Mom was “placed” in a long-term “care” facility on November 16, 2012. She was beautiful, playful and joyful on the day we kidnapped her and put her in ElderJail. She played catch with Big Bird in the kitchen and they sang You Are My Sunshine together:
I hope one day to either get over the guilt of tearing her out of her home, or to have it wiped from my memory forever. Maybe Alzheimer disease will do me that favour sometime in the future.
I slept with her on her first night in ElderJail and was with her every day for the next three weeks. On December 1, we sang carols together at the facility’s Christmas party.
Then, on December 6, I went to Calgary for six weeks; Big Bird took over where I left off, seeing Mom for a few hours on most days. But Big Bird broke wrist on New Year’s Eve. She never saw Mom again.
While I was away, they started giving Mom increased doses of Seroquel and Risperdal. When I spoke to her on the phone, her voice as thick, her words slurred, she was more confused than usual. I asked that they stop giving her the bumped-up doses; my requests were ignored. She diagnosed with a urinary tract infection on Christmas Day (I have no doubt it was from poor hygiene), and then, between Christmas and the new year, her leg started to swell. On January 11, she was taken by ambulance to the hospital, where she spent a week; she had thrombosis (a blood clot) in her left leg.
The first thing I did when I came back from Calgary on January 19, was to go to see her. It was early evening, she was lying in bed on top of the covers. She had her nightgown on over her trousers and her sweater on top. She looked sad, lost, and depressed. She responded in a whisper to my questions. She didn’t look at me.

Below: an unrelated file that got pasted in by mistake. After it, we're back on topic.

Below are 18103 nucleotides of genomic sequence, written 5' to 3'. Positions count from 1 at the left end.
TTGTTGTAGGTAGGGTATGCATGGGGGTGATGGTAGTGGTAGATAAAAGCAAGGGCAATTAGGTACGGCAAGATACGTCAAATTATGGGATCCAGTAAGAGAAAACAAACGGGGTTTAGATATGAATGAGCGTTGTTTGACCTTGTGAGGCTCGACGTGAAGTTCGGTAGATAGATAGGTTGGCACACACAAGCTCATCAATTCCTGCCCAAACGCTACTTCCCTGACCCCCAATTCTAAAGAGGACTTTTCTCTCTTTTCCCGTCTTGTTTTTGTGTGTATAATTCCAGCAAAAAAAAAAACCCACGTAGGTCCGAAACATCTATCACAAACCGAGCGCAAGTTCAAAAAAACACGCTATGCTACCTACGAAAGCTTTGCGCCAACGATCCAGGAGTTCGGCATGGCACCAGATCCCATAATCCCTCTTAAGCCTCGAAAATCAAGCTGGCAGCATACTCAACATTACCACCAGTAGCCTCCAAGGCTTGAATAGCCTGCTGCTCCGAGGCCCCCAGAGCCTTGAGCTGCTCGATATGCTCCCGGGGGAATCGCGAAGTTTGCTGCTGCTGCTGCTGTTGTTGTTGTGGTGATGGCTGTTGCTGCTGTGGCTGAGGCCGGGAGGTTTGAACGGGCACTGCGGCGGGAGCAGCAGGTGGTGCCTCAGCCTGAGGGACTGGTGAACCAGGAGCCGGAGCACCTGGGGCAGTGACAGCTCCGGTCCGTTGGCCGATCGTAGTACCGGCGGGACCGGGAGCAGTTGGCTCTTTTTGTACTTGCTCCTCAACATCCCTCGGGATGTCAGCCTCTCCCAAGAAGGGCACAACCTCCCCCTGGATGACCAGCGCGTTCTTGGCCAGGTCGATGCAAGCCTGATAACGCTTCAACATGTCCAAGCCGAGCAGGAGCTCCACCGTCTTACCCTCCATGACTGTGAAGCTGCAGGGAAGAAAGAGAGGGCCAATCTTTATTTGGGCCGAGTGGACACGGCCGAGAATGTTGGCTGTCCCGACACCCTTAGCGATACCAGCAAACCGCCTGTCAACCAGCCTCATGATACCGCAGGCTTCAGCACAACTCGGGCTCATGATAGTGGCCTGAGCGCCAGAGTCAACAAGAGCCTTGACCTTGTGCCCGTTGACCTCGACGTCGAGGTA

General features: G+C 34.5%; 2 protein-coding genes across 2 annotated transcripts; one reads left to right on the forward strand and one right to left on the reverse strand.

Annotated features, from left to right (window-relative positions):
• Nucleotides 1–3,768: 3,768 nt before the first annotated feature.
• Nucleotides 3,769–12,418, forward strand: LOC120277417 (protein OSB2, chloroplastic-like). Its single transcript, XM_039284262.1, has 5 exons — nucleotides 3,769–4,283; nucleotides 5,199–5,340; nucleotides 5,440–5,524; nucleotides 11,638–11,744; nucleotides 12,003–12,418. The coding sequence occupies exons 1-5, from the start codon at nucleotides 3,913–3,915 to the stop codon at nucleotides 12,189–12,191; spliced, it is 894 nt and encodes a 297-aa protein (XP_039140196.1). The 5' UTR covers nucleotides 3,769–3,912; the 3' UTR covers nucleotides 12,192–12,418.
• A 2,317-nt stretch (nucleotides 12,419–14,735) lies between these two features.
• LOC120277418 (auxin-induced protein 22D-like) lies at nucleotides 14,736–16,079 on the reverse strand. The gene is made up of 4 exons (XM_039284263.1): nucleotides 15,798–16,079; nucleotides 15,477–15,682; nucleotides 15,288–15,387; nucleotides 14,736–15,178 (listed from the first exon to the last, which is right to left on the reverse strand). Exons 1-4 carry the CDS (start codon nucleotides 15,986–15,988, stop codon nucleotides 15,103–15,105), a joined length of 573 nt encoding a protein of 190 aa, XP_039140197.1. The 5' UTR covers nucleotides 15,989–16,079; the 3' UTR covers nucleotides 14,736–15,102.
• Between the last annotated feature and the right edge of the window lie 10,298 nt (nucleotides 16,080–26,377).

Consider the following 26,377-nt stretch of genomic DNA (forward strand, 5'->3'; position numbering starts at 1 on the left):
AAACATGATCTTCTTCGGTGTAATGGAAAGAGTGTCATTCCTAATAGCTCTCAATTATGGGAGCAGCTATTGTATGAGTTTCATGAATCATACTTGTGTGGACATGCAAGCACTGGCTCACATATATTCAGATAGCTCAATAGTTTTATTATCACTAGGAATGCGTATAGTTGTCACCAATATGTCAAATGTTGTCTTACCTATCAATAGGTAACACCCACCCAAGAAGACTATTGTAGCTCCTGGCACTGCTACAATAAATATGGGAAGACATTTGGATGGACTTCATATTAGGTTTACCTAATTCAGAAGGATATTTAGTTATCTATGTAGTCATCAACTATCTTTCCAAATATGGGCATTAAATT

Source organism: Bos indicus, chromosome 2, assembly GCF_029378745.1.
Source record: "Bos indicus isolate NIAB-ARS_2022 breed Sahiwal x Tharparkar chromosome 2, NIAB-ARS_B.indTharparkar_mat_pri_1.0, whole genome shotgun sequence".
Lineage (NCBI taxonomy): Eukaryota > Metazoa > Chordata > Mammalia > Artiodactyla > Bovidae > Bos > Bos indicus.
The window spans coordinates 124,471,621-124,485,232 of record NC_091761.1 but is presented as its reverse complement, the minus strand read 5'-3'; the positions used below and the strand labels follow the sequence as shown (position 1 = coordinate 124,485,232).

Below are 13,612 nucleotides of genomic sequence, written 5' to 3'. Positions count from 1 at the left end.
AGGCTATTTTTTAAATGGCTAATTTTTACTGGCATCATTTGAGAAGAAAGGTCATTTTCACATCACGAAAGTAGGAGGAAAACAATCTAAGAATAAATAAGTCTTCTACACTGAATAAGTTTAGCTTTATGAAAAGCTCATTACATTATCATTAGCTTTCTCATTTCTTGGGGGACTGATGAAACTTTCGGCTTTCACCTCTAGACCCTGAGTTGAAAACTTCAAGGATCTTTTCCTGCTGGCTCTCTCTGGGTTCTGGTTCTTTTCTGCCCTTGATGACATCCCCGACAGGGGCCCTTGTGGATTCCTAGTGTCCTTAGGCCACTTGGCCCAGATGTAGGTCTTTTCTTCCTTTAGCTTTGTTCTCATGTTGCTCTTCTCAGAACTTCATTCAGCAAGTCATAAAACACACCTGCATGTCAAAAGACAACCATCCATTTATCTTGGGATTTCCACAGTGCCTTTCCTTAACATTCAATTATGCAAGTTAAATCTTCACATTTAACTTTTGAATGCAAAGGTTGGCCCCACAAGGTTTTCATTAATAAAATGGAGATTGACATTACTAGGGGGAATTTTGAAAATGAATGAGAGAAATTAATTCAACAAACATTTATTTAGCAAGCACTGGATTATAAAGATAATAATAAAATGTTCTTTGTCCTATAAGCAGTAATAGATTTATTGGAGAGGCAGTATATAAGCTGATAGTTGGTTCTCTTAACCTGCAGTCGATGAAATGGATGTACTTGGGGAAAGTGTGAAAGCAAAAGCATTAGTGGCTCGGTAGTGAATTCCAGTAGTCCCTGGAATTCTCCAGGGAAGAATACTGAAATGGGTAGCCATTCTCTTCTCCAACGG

I helped her to get up and to get undressed; I took pictures of her legs which had troughs in them from the elastic tops of her socks. There wasn’t a caregiver in sight.
Two days later, on January 21, 2013 (five years ago today), I visited her in the morning. She was listless, and quiet. Her eyes were cast downward, and again she didn’t look at me – not once. The woman who had been vibrant and energetic in her own kitchen two months earlier seemed completely hopeless and lost. She didn’t even want to sing Down in the Valley, her favourite song, the one we’d sung hundreds of times together. She looked as broken as my heart felt.
What happened to Mom in the six weeks I was gone had nothing to do with Alzheimer disease. It was the result of neglect, poor care and the inappropriate prescription of antipsychotics. Just like the case of Jean-Pierre Belley who was essentially drugged to death in a Quebec long-term care facility in December 2017.
I pray that some progress will have been made on the tenth anniversary of this day in 2023.